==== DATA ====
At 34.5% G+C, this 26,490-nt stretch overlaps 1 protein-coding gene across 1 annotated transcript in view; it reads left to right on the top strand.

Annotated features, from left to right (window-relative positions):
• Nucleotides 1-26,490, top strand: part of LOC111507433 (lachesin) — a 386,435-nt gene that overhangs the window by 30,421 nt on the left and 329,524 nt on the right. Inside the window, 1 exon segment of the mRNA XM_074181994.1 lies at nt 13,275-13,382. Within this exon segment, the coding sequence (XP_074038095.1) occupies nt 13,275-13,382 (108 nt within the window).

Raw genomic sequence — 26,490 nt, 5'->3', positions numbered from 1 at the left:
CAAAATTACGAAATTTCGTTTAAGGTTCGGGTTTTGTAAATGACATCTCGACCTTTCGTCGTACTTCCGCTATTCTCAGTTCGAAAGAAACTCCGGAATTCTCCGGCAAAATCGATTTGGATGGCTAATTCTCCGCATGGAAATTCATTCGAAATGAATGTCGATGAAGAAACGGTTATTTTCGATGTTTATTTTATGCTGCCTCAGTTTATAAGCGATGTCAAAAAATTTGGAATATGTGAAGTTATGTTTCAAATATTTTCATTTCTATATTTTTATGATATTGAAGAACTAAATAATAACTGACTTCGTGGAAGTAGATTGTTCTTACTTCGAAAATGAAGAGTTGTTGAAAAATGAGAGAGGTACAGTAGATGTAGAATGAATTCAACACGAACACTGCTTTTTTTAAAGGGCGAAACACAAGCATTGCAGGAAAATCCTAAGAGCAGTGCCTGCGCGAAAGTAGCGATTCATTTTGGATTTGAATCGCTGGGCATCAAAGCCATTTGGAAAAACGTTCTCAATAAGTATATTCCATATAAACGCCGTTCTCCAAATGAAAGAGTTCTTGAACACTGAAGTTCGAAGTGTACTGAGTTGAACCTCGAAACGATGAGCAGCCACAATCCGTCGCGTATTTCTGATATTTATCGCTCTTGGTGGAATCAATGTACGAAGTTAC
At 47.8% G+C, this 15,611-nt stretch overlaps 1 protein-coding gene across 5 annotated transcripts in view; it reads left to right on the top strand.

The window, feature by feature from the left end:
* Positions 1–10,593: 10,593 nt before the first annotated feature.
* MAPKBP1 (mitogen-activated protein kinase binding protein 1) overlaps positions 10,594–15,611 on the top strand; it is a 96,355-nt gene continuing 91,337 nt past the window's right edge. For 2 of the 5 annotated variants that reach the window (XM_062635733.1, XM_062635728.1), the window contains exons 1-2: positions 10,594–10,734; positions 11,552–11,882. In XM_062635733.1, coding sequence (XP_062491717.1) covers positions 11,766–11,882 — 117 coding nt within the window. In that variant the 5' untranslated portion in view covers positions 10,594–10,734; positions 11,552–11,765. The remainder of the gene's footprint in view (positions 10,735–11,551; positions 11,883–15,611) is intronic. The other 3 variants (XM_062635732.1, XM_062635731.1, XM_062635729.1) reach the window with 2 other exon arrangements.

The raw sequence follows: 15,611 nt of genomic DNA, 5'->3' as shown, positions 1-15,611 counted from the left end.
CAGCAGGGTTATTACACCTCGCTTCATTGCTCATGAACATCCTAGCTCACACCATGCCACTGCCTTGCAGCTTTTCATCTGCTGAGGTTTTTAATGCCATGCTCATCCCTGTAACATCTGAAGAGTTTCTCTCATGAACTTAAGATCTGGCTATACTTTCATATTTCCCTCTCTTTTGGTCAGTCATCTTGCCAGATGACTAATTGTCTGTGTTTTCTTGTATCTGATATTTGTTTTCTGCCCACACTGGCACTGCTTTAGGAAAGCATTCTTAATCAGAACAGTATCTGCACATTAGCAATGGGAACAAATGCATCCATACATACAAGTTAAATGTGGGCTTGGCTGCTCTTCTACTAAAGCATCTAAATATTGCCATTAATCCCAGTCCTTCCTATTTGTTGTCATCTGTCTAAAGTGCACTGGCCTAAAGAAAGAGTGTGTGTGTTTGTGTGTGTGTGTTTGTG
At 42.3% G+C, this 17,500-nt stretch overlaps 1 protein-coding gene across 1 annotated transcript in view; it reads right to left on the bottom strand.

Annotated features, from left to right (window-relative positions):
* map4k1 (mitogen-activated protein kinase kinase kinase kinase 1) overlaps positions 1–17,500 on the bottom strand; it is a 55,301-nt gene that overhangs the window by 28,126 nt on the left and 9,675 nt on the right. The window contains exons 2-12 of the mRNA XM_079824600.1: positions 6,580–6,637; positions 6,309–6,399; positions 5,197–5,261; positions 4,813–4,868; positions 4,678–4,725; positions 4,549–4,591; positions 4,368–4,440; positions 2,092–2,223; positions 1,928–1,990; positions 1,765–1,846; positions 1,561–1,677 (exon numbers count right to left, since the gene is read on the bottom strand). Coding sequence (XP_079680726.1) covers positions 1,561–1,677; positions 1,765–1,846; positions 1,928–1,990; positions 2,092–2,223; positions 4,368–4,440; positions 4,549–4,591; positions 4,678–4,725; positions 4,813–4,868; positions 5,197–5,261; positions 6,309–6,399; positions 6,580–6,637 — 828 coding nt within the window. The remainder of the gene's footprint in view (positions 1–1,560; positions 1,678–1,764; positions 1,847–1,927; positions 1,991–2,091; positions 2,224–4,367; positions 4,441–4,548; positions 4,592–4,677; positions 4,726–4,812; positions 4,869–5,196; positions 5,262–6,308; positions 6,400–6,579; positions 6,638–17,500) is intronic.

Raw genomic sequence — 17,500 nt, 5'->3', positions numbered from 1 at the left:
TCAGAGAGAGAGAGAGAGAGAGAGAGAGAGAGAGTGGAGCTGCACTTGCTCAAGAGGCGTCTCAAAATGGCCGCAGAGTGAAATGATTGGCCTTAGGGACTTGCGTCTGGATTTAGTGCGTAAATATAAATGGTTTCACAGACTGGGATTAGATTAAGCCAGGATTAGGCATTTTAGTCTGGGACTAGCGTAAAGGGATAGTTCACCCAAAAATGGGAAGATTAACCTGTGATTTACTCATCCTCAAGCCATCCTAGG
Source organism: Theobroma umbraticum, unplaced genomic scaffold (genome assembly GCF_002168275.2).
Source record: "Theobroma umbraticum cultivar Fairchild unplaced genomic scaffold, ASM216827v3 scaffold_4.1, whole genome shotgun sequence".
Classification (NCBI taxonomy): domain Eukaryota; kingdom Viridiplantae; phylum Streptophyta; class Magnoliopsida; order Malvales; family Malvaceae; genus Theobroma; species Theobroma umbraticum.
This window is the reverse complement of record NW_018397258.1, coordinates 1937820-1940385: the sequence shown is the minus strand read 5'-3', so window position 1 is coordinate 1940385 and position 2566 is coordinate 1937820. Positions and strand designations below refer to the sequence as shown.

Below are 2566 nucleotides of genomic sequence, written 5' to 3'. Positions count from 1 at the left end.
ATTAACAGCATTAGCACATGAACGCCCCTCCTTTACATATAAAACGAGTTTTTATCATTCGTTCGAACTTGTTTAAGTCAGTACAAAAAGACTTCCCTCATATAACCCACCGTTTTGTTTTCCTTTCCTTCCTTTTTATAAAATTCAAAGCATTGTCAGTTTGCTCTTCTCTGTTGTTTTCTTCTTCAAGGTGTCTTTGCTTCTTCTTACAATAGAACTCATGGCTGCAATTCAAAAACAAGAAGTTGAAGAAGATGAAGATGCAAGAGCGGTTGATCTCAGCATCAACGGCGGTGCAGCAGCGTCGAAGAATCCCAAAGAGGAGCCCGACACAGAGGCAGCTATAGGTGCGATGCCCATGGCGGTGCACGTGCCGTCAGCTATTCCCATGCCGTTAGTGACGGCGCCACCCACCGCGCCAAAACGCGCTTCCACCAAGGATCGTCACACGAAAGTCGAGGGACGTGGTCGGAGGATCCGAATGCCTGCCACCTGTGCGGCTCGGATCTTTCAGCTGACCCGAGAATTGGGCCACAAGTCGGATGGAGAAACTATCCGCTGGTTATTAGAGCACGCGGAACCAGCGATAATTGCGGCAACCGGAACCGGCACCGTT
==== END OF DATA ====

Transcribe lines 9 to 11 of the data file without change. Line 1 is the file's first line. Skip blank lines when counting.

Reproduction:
* MAPKBP1 (mitogen-activated protein kinase binding protein 1) overlaps positions 10,594–15,611 on the top strand; it is a 96,355-nt gene continuing 91,337 nt past the window's right edge. For 2 of the 5 annotated variants that reach the window (XM_062635733.1, XM_062635728.1), the window contains exons 1-2: positions 10,594–10,734; positions 11,552–11,882. In XM_062635733.1, coding sequence (XP_062491717.1) covers positions 11,766–11,882 — 117 coding nt within the window. In that variant the 5' untranslated portion in view covers positions 10,594–10,734; positions 11,552–11,765. The remainder of the gene's footprint in view (positions 10,735–11,551; positions 11,883–15,611) is intronic. The other 3 variants (XM_062635732.1, XM_062635731.1, XM_062635729.1) reach the window with 2 other exon arrangements.

The raw sequence follows: 15,611 nt of genomic DNA, 5'->3' as shown, positions 1-15,611 counted from the left end.
CAGCAGGGTTATTACACCTCGCTTCATTGCTCATGAACATCCTAGCTCACACCATGCCACTGCCTTGCAGCTTTTCATCTGCTGAGGTTTTTAATGCCATGCTCATCCCTGTAACATCTGAAGAGTTTCTCTCATGAACTTAAGATCTGGCTATACTTTCATATTTCCCTCTCTTTTGGTCAGTCATCTTGCCAGATGACTAATTGTCTGTGTTTTCTTGTATCTGATATTTGTTTTCTGCCCACACTGGCACTGCTTTAGGAAAGCATTCTTAATCAGAACAGTATCTGCACATTAGCAATGGGAACAAATGCATCCATACATACAAGTTAAATGTGGGCTTGGCTGCTCTTCTACTAAAGCATCTAAATATTGCCATTAATCCCAGTCCTTCCTATTTGTTGTCATCTGTCTAAAGTGCACTGGCCTAAAGAAAGAGTGTGTGTGTTTGTGTGTGTGTGTTTGTG